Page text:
On Aug. 14, the London Silver Market Fixing Company will discontinue administering the London silver fix.
The current fixing system has developed over the past three centuries and originally look place in London coffee shops.
The London silver fix is established once at day at noon Greenwich Mean Time.
According to The Silver Institute, at the start of the fixing, the three members — Bank of Nova Scotia-Scotia Mocatta, HSBC and Deutsche Bank — teleconference. Chairmanship rotates annually. The chairman announces an opening price, with the other members reporting that price to their traders. The traders inform their customers, who must decide whether to be buyers or seller at that point.
If the number of buyers and sellers are unequal, then the price is moved until balance is achieved. Once balance has been achieved, the chairman announces the price has been fixed.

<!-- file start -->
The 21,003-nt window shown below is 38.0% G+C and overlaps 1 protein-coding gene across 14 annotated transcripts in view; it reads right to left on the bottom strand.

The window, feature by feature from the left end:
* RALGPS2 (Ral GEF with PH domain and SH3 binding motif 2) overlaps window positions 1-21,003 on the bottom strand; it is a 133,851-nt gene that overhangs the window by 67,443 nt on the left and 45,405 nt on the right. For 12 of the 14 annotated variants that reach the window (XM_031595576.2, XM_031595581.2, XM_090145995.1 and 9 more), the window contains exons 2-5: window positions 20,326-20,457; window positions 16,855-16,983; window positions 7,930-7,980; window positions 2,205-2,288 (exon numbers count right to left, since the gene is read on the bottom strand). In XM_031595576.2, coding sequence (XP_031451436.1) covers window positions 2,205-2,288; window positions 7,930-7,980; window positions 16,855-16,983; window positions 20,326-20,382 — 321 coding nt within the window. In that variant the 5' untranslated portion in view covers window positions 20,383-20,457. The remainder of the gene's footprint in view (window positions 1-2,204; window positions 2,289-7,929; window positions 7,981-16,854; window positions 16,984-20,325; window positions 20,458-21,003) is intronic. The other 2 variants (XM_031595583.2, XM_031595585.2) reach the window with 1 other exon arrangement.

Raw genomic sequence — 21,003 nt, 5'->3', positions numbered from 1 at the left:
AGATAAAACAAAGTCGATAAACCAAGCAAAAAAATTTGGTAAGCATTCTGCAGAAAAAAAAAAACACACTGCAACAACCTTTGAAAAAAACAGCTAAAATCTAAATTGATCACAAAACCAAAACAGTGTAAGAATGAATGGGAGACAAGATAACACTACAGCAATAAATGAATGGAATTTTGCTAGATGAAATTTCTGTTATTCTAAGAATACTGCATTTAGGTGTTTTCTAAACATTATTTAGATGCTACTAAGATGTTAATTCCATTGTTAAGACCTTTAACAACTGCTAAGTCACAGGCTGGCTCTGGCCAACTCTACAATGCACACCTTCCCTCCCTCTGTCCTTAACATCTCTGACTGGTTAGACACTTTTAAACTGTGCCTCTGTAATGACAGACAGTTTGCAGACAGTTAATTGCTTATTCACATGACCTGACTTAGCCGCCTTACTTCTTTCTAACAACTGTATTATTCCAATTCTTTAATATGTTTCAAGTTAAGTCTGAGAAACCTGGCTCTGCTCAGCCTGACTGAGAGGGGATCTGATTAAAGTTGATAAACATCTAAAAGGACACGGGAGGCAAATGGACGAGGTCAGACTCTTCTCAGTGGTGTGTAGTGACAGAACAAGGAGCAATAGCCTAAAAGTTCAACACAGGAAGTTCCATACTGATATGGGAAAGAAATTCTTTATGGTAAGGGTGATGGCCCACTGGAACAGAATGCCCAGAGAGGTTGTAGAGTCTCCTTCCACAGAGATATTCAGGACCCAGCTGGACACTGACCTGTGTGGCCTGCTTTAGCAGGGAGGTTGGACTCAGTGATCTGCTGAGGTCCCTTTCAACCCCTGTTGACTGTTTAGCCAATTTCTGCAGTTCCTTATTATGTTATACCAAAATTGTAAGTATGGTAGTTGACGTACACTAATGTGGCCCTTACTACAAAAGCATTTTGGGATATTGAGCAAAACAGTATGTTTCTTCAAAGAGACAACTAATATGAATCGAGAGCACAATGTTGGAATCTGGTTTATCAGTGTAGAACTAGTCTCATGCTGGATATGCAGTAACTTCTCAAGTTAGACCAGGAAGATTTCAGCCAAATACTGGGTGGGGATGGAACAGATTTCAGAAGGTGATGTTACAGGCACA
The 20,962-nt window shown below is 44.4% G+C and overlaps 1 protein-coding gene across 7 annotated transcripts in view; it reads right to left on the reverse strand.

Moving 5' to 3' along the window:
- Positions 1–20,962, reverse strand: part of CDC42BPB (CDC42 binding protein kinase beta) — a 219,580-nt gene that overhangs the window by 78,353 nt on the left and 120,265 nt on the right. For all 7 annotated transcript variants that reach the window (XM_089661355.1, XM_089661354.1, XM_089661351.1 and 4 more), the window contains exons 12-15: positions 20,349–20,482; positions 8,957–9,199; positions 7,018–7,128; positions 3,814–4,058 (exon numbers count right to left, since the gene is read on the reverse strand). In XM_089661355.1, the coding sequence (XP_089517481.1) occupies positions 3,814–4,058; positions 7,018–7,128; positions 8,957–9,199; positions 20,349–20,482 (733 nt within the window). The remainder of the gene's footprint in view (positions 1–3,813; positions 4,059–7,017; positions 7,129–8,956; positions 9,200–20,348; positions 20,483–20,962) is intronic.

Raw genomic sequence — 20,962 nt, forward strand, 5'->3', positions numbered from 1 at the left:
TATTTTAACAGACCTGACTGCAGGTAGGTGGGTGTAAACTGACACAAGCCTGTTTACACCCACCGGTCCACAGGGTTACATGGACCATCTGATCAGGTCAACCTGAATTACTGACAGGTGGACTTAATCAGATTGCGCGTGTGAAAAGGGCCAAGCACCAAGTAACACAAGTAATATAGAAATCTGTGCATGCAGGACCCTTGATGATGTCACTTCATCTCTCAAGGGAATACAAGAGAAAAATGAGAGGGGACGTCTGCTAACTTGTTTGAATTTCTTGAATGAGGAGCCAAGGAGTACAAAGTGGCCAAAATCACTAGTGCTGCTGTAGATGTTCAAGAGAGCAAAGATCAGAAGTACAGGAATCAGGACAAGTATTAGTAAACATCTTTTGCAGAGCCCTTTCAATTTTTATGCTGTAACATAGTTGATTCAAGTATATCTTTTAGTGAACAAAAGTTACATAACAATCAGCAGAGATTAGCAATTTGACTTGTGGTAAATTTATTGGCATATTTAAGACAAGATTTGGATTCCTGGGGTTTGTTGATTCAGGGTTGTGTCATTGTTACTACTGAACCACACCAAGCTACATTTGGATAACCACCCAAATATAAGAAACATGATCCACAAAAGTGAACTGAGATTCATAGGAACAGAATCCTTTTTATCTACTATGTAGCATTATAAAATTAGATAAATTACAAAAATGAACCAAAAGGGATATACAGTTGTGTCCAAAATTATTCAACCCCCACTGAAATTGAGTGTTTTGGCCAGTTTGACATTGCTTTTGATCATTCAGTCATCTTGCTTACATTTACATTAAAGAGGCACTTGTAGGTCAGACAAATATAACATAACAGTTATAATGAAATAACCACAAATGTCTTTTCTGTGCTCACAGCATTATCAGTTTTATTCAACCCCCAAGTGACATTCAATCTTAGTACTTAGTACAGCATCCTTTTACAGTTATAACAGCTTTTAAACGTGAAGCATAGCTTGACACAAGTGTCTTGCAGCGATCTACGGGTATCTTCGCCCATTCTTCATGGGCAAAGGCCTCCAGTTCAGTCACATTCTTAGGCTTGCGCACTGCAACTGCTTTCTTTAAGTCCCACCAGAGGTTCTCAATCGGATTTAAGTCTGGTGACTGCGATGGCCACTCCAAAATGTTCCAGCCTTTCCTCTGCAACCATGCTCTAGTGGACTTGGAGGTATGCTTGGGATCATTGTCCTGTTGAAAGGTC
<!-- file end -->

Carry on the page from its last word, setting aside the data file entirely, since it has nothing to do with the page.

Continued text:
While the London Silver Market Fixing Company continues to administer the silver fix until Aug. 14, steps are being taken to assign the duties to one of seven organizations from the London Bullion Market Association who delivered presentations June 20.
The seven are:
The LBMA is consulting with its entire membership about whose proposal they prefer to replace London Silver Market Fixing Company.